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Benefits

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Ectopleura crocea considered a nuisance species since it was introduced into the Atlantic environment approximately twenty years ago. (It was first found in the San Juan Islands in the 1930's but not discovered in the areas it inhabits now until the 1980's). Though most non-native species are unable to form self-sustaining colonies, if they do establish themselves, they can greatly affect the flora and the fauna of the ecosystem. Non-Indigenous Species (NIS) can bring disease and parasites to economically valuable native species and therefore adversely affect the economy. They also can compete for food with the native species or even use the native species as a food source, thus greatly altering the ecosystem (Mills 1998; Non-Indigenous Aquatic Nuisance Species (ANS),1998).

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Seavolt, H. 2001. "Ectopleura crocea" (On-line), Animal Diversity Web. Accessed April 27, 2013 at http://animaldiversity.ummz.umich.edu/site/accounts/information/Ectopleura_crocea.html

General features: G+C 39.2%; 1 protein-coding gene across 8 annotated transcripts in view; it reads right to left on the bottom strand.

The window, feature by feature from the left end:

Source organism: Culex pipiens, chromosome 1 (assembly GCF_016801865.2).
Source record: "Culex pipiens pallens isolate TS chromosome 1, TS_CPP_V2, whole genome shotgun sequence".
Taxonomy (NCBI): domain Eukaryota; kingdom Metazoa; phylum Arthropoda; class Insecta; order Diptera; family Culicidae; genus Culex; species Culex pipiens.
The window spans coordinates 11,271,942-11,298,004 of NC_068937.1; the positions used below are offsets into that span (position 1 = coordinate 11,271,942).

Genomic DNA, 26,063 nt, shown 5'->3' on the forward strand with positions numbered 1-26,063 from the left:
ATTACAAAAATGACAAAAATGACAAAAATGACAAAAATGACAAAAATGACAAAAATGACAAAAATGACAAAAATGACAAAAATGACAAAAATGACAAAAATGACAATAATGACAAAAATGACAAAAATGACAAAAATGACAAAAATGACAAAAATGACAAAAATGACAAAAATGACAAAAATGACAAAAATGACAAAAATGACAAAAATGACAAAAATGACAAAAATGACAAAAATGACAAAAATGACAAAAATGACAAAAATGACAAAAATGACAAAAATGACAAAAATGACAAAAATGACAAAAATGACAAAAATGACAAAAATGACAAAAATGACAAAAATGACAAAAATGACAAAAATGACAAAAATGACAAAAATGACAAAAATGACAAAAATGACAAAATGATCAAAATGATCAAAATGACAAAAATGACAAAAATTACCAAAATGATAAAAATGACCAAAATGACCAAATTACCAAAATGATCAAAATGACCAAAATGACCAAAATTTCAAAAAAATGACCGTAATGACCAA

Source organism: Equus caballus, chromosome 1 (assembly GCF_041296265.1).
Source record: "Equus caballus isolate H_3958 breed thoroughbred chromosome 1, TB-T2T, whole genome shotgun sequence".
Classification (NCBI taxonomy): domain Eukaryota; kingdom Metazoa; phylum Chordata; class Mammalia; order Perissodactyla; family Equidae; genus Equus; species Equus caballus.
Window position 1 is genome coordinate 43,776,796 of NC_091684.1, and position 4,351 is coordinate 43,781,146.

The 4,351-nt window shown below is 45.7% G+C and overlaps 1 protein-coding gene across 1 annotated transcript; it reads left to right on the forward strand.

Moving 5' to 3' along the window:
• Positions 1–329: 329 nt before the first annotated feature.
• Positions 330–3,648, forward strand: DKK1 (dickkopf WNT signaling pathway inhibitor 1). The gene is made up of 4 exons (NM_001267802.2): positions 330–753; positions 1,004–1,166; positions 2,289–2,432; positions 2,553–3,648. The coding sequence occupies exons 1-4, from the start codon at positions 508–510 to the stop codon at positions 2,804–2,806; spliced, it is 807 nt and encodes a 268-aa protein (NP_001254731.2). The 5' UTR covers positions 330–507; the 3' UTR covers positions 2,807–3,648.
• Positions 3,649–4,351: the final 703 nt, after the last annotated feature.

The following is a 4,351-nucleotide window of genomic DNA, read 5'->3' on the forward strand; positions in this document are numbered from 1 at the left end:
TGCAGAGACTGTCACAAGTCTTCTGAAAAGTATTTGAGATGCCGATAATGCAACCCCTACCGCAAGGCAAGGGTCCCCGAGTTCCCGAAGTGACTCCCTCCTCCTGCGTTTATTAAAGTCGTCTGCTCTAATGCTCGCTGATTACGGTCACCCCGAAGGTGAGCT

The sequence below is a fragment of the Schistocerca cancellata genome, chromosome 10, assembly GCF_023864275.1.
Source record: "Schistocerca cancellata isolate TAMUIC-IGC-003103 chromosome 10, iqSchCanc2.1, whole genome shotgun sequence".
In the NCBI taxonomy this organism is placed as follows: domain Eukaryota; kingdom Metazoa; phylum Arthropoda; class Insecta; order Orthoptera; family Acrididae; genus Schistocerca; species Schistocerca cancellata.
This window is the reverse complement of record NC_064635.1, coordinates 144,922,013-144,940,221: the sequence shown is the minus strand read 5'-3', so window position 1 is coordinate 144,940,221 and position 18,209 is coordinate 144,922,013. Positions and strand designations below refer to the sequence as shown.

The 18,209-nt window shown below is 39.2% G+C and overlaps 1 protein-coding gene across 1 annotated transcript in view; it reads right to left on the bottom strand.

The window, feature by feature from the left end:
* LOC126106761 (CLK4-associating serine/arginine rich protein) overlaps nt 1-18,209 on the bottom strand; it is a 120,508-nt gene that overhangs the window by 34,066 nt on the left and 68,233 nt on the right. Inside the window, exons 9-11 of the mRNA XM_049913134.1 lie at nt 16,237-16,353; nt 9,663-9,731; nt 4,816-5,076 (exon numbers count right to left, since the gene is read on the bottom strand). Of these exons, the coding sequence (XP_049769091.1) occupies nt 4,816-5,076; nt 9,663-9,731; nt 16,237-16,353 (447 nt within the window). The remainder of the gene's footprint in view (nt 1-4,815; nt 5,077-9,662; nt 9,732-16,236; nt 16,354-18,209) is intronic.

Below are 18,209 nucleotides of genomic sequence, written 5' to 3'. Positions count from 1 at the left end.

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Heather Seavolt, Western Maryland College
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Louise a. Paquin, Western Maryland College
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Benefits

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Ectopleura crocea feeds on zooplankton, phytoplankton and small detritus, thus helping to avoid build-up in the environment. Also, it is a food source for nudibranchs, echinoderms, and other fish that humans regularly consume, including cod, haddock and flounder (Animal Species in the Tillies Basin Area 2001).

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Seavolt, H. 2001. "Ectopleura crocea" (On-line), Animal Diversity Web. Accessed April 27, 2013 at http://animaldiversity.ummz.umich.edu/site/accounts/information/Ectopleura_crocea.html